UN Headquarters

28 April 2020

Remarks to Petersberg Climate Dialogue

António Guterres

COVID-19 has put the lives of billions of people around the globe in turmoil, inflicting grave suffering and destabilizing the global economy.
It has exposed the fragility of our societies and economies to shocks, and it has laid bare deep inequalities that threaten the achievement of the Sustainable Development Goals.
The only answer is brave, visionary and collaborative leadership.
The same leadership is needed to address the looming existential threat of climate disruption.
Last year was the second-hottest year on record, part of the hottest decade in recorded history.
Delayed climate action will cost us vastly more each year in terms of lost lives and livelihoods, crippled businesses and damaged economies.  
The highest cost is the cost of doing nothing.
We must urgently put in place measures to strengthen resilience and cut greenhouse gas emissions to limit global temperature rise to 1.5 degrees.
Technology is on our side.
So, increasingly, is public opinion, especially the voice of young people.
Many cities and businesses are taking action.
But we still lack the necessary political will in many parts of the world.
That is why I continue to advocate for significantly more ambition on mitigation, adaptation and financing.
On mitigation, we need all countries to commit to carbon neutrality by 2050.
On adaptation, we need to support those countries least responsible for climate change, but most vulnerable to its impacts.
They need to build resilience to protect their populations.
And for that we need adequate financing, beginning with the promised mobilization of $100 billion US dollars a year for mitigation and adaptation efforts in developing countries.
As we plan our recovery from the coronavirus pandemic, we have a profound opportunity to steer our world on a more sustainable and inclusive path – a path that tackles climate change, protects the environment, reverses biodiversity loss and ensures the long-term health and security of humankind.
By making the transition to low-carbon, climate-resilient growth, we can create a world that is clean, green, safe, just and more prosperous for all.
I am proposing six climate-related actions to shape the recovery.
First: As we spend trillions to recover from Covid-19, we must deliver new jobs and businesses through a clean, green and just transition.
Investments must accelerate the decarbonization of all aspects of our economy.
Second: where taxpayers’ money is needed to rescue businesses, it must be creating green jobs and sustainable and inclusive growth.
It must not be bailing out outdated, polluting, carbon-intensive industries.
Third: Fiscal firepower must shift economies from grey to green, making societies and people more resilient through a transition that is fair to all and leaves no one behind.
Fourth: Looking forward, public funds should invest in the future, by flowing to sustainable sectors and projects that help the environment and climate.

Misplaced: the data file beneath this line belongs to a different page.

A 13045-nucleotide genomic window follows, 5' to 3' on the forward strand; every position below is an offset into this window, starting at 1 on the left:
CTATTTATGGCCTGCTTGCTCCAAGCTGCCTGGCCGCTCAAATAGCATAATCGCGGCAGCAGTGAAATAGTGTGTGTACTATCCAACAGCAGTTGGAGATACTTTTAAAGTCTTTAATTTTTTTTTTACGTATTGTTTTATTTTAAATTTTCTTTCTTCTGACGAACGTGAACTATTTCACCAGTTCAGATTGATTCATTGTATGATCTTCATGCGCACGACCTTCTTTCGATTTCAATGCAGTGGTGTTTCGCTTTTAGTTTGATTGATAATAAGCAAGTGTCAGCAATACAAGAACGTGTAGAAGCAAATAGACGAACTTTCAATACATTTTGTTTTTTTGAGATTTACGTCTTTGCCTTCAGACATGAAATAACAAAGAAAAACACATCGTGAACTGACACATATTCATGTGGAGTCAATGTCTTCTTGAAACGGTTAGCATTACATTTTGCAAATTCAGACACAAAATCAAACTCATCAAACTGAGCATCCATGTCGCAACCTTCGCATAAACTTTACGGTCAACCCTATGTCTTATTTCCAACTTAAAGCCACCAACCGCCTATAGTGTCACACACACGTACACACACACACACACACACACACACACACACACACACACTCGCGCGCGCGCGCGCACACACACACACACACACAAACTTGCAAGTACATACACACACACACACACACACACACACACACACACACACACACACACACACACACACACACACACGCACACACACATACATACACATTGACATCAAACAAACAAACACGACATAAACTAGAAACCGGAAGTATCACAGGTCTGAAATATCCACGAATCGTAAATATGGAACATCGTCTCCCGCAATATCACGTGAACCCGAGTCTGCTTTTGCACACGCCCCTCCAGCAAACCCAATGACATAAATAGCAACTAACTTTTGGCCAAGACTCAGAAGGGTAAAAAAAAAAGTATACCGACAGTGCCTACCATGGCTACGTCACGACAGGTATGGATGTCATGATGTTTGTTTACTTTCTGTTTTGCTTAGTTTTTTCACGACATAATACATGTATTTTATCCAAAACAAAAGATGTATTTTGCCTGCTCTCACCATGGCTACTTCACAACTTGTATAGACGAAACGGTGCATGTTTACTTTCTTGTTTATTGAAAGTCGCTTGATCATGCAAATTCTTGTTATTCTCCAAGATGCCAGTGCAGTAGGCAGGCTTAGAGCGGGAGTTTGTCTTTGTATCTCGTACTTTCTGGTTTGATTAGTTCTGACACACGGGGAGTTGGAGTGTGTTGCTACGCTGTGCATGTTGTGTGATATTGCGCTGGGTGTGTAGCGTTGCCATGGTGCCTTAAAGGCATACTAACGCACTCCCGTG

Fossil fuel subsidies must end, and carbon must have a price and polluters must pay for their pollution.
Fifth: The global financial system, when it shapes policy and infrastructure, must take risks and opportunities related to climate into account. 
Investors cannot continue to ignore the price our planet pays for unsustainable growth.
Sixth: To resolve both emergencies, we must work together as an international community.
Like the coronavirus, greenhouse gases respect no boundaries.
Isolation is a trap. No country can succeed alone.
We already have a common framework for action – the 2030 Agenda for Sustainable Development and the Paris Agreement on climate change.
To that end, I am asking all countries to prepare enhanced national climate action plans, or Nationally Determined Contributions (NDCs), and strategies to reach net zero emissions by 2050.
There are some signs of important progress.
Some countries, including Chile, the current COP President, have already submitted enhanced NDCs, and a further 114 countries have announced they will do so.
121 countries have committed to achieving carbon neutrality by 2050.
I encourage the European Union to continue showing global leadership by presenting, by the end of the year, a Nationally Determined Contribution in line with its commitment to become the first climate neutral continent by 2050.
And I congratulate Chancellor Angela Merkel, for her leadership and determination.
And I am sure the incoming COP President, the UK, will present an ambitious, quality NDC in line with his nation’s strategy to get to carbon neutrality by 2050.
Just last week, the smallest and most vulnerable members of our international family, the small island nations, re-committed to climate ambition, even in the midst of the Covid-19 crisis. 
Their leadership should serve as an inspiration to all. 
We cannot allow the heavy and rising debt burden of these and other developing countries to serve as a barrier to their ambition. 
But the key to tackling the climate crisis is the big emitters.
Let us not forget that the G20 countries collectively account for more than 80 per cent of global emissions and over 85 per cent of the global economy.
All of them must also commit to carbon neutrality by 2050.
The Paris Agreement was largely made possible by the engagement of the United States and China. 
Without the contribution of the big emitters, all our efforts risk to be doomed.
They say it’s darkest just before the dawn.
These are dark days, but they are not without hope.
We have a rare and short window of opportunity to rebuild our world for the better. 
Let us use the pandemic recovery to provide a foundation for a safe, healthy, inclusive and more resilient world for all people.
Thank you.